The ALJ provided several reasons for rejecting Dr. Win's opinion. First, he explained that "there are no corresponding treatment notes in the record." (AR 14). Dr. Win's opinions of plaintiff's limitations are recounted in check-the-box forms that offer very little supporting detail. (See AR 265, 267-69). The scant other records from Dr. Win, which cover only four appointments, do not support the extreme limitations Dr. Win assessed on these forms. A record dated April 19, 2006, contains information from a history and physical and does not suggest that plaintiff had any serious mental or physical limitations. (AR 211). On a treatment note dated May 1, 2006, Dr. Win stated that plaintiff was a "very poor historian" who depended on his wife for information, and Dr. Win suggested he see a psychiatrist. (AR 212). Although the interview was "frustrating" for Dr. Win because Dr. Win "was not prepared by [plaintiff's] wife about his mental status," Dr. Win did not appear to do a psychiatric examination that could have justified the mental limitations with which Dr. Win assessed plaintiff. (AR 212). On May 8, 2006, plaintiff performed a stress test at Dr. Win's office (AR 213-20) that was described as "negative" by a nonexamining physician. (AR 256). Finally, on October 24, 2006, Dr. Win examined plaintiff following a hospital admission for cellulitis and lymphadenitis, and did not note any physical or mental limitations. (AR 221-22). Thus, the ALJ accurately concluded there were "no corresponding treatment notes in the record" to support Dr. Win's assessment of plaintiff's functional limitations. (AR 14). This reason alone suffices to reject Dr. Win's opinion. See Tonapetyan, 242 F.3d at 1149 (an ALJ need not accept a treating physician's opinions that are conclusory and brief, or unsupported by clinical findings or physician's own treatment notes). The Court therefore need not address the other reasons provided by the ALJ for rejecting Dr. Win's opinion. A remand or reversal is not warranted on this basis.

B. The ALJ Properly Considered Lay Witness Evidence

1. Pertinent Law

Lay testimony as to a claimant's symptoms is competent evidence that an ALJ must take into account, unless she expressly determines to disregard such testimony and gives reasons germane to each witness for doing so. Stout, 454 F.3d at 1056 (citations omitted); Lewis v. Apfel, 236 F.3d 503, 511 (9th Cir. 2001); see also Robbins, 466 F.3d at 885 (ALJ required to account for all lay witness testimony in discussion of findings) (citation omitted); Regennitter v. Commissioner of Social Security Administration, 166 F.3d 1294, 1298 (9th Cir. 1999) (testimony by lay witness who has observed claimant is important source of information about claimant's impairments); Nguyen v. Chater, 100 F.3d 1462, 1467 (9th Cir. 1996) (lay witness testimony as to claimant's symptoms or how impairment affects ability to work is competent evidence and therefore cannot be disregarded without comment) (citations omitted); Sprague, 812 F.2d at 1232 (ALJ must consider observations of non-medical sources, e.g., lay witnesses, as to how impairment affects claimant's ability to work). The standards discussed in these authorities appear equally applicable to written statements. Cf. Schneider v. Commissioner of Social Security Administration, 223 F.3d 968, 974-75 (9th Cir. 2000) (ALJ erred in failing to consider letters submitted by claimant's friends and ex-employers in evaluating severity of claimant's functional limitations).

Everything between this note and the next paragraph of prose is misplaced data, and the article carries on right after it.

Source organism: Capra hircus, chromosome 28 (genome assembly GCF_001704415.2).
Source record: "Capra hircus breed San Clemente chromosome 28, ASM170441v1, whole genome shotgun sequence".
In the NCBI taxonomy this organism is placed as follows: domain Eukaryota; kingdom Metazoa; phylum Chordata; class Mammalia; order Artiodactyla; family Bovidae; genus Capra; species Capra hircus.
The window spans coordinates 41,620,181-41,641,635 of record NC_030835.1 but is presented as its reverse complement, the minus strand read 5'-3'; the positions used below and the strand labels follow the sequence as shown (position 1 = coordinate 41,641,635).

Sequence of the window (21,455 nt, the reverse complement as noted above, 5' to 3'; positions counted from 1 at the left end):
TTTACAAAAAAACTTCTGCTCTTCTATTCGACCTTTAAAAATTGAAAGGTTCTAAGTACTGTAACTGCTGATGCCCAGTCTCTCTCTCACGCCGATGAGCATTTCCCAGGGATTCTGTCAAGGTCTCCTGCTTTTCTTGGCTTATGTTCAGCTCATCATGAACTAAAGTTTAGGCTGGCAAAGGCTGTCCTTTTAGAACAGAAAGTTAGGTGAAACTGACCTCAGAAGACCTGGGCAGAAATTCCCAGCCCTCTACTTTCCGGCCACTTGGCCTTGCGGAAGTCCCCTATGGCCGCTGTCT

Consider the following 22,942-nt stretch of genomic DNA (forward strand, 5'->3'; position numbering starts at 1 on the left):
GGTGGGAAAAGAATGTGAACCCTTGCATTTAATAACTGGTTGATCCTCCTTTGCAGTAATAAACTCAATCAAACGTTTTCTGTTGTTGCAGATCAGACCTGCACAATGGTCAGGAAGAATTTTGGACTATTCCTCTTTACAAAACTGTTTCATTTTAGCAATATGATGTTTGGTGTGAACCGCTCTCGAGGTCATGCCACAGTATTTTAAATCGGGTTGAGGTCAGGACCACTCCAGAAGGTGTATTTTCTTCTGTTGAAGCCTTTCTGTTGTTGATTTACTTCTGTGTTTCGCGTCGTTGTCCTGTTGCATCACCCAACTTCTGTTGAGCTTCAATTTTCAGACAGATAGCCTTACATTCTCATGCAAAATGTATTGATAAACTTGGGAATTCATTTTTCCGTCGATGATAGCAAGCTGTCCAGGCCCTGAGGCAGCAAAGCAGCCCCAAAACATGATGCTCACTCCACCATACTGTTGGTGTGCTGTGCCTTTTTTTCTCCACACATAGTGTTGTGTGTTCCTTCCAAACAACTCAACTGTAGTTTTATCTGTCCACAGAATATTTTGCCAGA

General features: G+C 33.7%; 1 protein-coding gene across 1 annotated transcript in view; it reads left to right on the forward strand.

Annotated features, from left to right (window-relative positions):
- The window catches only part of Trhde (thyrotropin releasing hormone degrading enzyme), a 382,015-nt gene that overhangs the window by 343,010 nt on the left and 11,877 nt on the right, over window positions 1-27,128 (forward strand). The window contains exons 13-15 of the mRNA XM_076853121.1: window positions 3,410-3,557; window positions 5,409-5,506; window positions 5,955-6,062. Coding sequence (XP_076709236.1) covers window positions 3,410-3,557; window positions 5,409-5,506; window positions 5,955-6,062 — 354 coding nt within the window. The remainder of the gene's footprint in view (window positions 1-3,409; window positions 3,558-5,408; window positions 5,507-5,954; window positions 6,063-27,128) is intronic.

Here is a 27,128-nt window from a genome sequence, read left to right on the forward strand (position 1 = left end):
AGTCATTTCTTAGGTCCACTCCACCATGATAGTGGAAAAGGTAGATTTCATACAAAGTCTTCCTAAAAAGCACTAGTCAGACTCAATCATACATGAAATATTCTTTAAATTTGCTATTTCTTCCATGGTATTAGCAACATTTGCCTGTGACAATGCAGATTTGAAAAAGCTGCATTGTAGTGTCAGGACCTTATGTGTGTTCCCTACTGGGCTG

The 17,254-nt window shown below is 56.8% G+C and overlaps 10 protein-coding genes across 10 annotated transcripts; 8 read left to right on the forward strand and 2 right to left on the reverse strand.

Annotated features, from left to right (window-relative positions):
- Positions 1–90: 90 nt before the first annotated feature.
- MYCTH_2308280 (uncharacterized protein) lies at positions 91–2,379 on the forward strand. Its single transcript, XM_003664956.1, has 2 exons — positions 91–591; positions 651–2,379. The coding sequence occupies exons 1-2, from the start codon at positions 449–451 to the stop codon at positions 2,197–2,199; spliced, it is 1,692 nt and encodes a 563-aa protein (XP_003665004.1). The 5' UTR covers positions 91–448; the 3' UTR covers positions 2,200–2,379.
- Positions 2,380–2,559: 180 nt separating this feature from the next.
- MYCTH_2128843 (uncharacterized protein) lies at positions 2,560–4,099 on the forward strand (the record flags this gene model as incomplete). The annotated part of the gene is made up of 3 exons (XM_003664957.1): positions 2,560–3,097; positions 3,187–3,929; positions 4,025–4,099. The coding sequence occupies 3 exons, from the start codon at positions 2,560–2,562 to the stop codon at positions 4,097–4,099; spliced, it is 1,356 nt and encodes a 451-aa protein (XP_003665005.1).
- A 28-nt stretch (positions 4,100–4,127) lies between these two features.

In cases in which "the ALJ's error lies in a failure to properly discuss competent lay testimony favorable to the claimant, a reviewing court cannot consider the error harmless unless it can confidently conclude that no reasonable ALJ, when fully crediting the testimony, could have reached a different disability determination." Robbins, 466 F.3d at 885 (quoting Stout, 454 F.3d at 1055-56).

2. Analysis

Plaintiff argues that the ALJ failed properly to consider the testimony of his wife, Mrs. Sally Berryman. (Plaintiff's Motion at 5-7). The Court disagrees.

Mrs. Berryman completed a "Function Report - Adult - Third Party" dated December 6, 2006 (AR 130-37) and testified at the hearing before the ALJ. (AR 29-40). In general terms, she stated that plaintiff has memory difficulties, gets flustered easily, and makes mistakes. (See AR 30-32, 135-36). The ALJ discounted her testimony because "she is an interested party and her testimony regarding his limitations is contrary [to] his activities." (AR 14). The ALJ may not discount her testimony merely because, as plaintiff's wife, she is an interested party. See Regennitter, 166 F.3d at 1298. However, the ALJ properly relied on the conflict between Mrs. Berryman's testimony and plaintiff's daily activities to discredit her opinion. Mrs. Berryman stated that plaintiff's daily activities include taking their children to school and the park, running errands, preparing meals, performing yard work, housecleaning, and doing laundry. (AR 130-33). She also stated he could walk several miles before needing to rest. (AR 135). The ALJ properly discounted Mrs. Berryman's testimony that plaintiff suffered from disabling limitations in light of her description of plaintiff's daily activities. See, e.g., Brummer v. Astrue, 2010 WL 883864, at *2-3 (C.D. Cal. Mar. 9, 2010) (ALJ did not err in discounting lay witness testimony where witness's description of claimant's daily activities was inconsistent with disability). Moreover, Mrs. Berryman's description of plaintiff's activities was nearly identical to plaintiff's own description. (Compare AR 130-37 with AR 138-45). The ALJ discounted plaintiff's credibility-a finding that plaintiff does not challenge-in part because plaintiff's "activities are contrary to his alleged limitations." (AR 14). Because the ALJ properly rejected plaintiff's similar testimony, "it follows that the ALJ also gave germane reasons" for rejecting Mrs. Berryman's statements. See Valentine v. Commissioner, Social Security Administration, 574 F.3d 685, 694 (9th Cir. 2009). Accordingly, a remand or reversal is not warranted on this basis.